Diabetes – What is Diabetes?
Diabetes is a serious condition that affects millions of people each year. It occurs when your body isn’t producing enough insulin, or it isn’t able to use the insulin it does have effectively.
Diet, exercise and medication can all help in preventing or delaying the onset of the disease. It’s also crucial to be aware of the symptoms to determine what’s wrong and seek treatment.
What is diabetes?
Diabetes is a chronic (long-lasting) health issue that affects how your body converts food into energy. It occurs when your pancreas isn’t producing enough insulin, or fails to use it as well as it should.
Insulin is a hormone that assists cells absorb and utilize sugar, also known as glucose. Type 2 diabetics don’t produce enough insulin, or their bodies cannot use it effectively.
In both forms of diabetes, blood sugar levels are too high over time. This can lead to problems in the kidneys, eyes and feet. It may also damage your heart arteries and brain.
Type 1 diabetes
Type 1 diabetes is caused by an autoimmune reaction, which means that your immune system attacks pancreatic insulin-producing cells and destroys them. The destruction can take place over many months or even years and eventually lead to a complete lack of insulin.
Insulin is required by people with type 1 diabetes all day. They must also monitor their blood sugar levels and adjust their insulin, food, and activities to maintain their blood sugar within the healthy range.
Type 2 diabetes
If you have type 2 the body isn’t making the insulin it needs to. Insulin is a hormone that helps your cells take blood sugar (glucose) out of your blood and into your cells where it can be used as energy.
Type 2 diabetics must exercise and eat a balanced diet. They might also need to take medication to manage their blood sugar levels.
Women with diabetes are afflicted with symptoms
Diabetes is a chronic illness that affects people from all races, ethnicities and genders. Women are at greater risk than men.
Women with diabetes have a greater likelihood of developing complications than men, including heart disease (the most commonly reported diabetes complication) and vision loss.
One of the first signs of women suffering from diabetes is a rise in thirst and urination, called polydipsia. This is because diabetes can cause excess sugar to build up in your blood and your kidneys are not able to eliminate it.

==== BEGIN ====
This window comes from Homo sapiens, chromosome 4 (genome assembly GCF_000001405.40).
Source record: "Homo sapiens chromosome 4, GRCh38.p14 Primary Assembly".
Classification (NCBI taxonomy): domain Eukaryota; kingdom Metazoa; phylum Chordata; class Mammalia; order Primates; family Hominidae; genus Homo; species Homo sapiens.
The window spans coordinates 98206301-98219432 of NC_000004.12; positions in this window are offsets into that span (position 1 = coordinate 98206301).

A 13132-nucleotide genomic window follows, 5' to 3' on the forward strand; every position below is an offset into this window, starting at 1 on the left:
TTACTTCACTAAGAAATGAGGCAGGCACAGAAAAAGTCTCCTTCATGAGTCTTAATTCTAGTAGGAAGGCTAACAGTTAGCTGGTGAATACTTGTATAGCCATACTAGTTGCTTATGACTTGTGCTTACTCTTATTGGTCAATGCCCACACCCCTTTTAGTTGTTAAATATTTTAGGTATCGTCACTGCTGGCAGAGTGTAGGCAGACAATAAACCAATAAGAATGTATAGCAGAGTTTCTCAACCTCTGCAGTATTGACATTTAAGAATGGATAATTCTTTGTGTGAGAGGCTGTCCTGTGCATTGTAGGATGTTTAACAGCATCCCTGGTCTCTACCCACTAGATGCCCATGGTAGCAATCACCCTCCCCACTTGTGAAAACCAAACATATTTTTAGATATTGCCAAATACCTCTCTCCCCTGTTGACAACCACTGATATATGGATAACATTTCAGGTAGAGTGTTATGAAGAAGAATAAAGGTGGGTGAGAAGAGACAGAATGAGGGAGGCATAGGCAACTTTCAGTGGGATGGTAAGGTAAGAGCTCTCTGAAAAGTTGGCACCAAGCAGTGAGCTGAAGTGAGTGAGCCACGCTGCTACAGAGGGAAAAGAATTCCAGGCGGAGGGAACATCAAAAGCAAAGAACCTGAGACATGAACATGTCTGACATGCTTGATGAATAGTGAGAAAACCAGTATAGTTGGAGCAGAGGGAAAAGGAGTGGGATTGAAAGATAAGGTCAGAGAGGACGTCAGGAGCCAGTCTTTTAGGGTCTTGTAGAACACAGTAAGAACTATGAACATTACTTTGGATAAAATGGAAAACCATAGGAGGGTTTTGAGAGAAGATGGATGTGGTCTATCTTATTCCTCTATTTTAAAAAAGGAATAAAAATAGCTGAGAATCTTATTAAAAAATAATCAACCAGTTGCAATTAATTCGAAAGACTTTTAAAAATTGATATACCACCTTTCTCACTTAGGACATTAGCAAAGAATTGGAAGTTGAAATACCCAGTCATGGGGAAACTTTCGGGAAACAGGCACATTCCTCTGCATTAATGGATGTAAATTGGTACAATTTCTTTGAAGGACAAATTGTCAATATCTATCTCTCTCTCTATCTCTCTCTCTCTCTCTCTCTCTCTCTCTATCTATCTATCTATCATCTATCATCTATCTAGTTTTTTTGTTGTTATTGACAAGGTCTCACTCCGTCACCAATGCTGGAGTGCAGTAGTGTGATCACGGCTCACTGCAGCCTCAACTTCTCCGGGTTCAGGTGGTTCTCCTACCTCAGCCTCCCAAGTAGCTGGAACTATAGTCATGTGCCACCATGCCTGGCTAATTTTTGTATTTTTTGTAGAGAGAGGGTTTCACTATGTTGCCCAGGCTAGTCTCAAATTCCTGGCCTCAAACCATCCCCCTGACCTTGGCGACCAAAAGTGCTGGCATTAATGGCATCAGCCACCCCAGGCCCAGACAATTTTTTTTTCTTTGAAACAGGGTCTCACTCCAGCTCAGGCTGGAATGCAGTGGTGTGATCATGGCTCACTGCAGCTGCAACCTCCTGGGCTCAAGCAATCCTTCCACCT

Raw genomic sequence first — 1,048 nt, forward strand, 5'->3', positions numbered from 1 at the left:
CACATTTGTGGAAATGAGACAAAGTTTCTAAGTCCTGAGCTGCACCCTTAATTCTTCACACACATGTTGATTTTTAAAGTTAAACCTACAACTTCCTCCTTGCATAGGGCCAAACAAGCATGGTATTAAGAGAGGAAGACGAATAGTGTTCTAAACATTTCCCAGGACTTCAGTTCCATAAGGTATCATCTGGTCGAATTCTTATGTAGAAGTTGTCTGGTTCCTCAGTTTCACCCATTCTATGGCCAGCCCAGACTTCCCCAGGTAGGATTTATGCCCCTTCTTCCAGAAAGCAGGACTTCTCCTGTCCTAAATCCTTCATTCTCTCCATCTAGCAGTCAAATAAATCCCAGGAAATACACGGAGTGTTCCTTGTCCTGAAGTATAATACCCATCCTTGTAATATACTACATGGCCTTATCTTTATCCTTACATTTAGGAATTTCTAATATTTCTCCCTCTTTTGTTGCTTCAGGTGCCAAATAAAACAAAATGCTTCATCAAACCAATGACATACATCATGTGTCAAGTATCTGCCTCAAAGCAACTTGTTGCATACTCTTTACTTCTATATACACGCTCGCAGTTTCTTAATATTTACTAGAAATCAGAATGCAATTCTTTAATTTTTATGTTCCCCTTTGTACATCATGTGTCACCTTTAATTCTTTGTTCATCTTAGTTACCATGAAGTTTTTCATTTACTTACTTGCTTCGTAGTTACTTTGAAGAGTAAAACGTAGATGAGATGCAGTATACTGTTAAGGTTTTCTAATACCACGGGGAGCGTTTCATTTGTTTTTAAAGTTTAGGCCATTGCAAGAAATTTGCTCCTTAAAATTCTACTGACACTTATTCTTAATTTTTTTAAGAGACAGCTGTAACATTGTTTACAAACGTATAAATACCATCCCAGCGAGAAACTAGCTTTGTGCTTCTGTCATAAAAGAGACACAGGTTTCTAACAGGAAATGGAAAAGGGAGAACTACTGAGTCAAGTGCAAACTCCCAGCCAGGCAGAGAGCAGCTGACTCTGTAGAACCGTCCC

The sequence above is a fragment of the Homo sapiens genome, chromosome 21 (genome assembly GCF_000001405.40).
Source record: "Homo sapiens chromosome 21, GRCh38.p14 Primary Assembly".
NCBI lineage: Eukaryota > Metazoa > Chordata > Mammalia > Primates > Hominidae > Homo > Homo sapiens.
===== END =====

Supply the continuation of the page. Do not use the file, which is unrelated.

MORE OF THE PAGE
Men with diabetes: Symptoms
Diabetes is a condition that occurs when cells are unable to use glucose (blood sugar) to generate energy. This usually happens because the pancreas ceases to produce enough insulin.
This results in high blood sugar levels. Your body then tries to lower the level by flushing the excess glucose in your bloodstream through urine.
Diabetes patients are often thirsty and require to drink a lot of fluids.
The men may also lose weight because their bodies utilize muscle for energy rather than fat. This is due to the fact that their blood sugar levels stay high for prolonged periods of time.
A healthy diet with a low-carbohydrate diet is a crucial aspect of managing the condition. It can help manage blood sugar levels and weight, as well as reduce the risk factors for heart diseases.
You should include whole food items in your diet, including fruits, vegetables, and whole grains. Also, dairy products that are low in fat products as well as legumes, beans and beans are excellent choices. It should be free of saturated fats and sugars as well as added sugars (unhealthy).
You might also consider limiting the amount of sweetened drinks with sugar you consume. These drinks usually contain a lot of sugar in them which can result in high blood sugar levels.
Your doctor might recommend diabetes medications to keep your blood glucose (blood sugar) levels within a normal range. These medicines are usually combined with lifestyle changes such as exercising and diet to help you manage your diabetes.
If your blood sugar levels aren’t controlled on one medicine another medicine could be added. Your doctor will work with you to determine the most appropriate medicine to meet your needs and preferences.
Newer medications, like sodium-glucose cotransporter-2 inhibitors and glucagon-like antagonists of the peptide-1 receptors, lower blood sugar and offer benefits for the kidneys and cardiovascular system, as well as decreasing the risk of complications. They also help with weight loss, and are available in tablets and injections.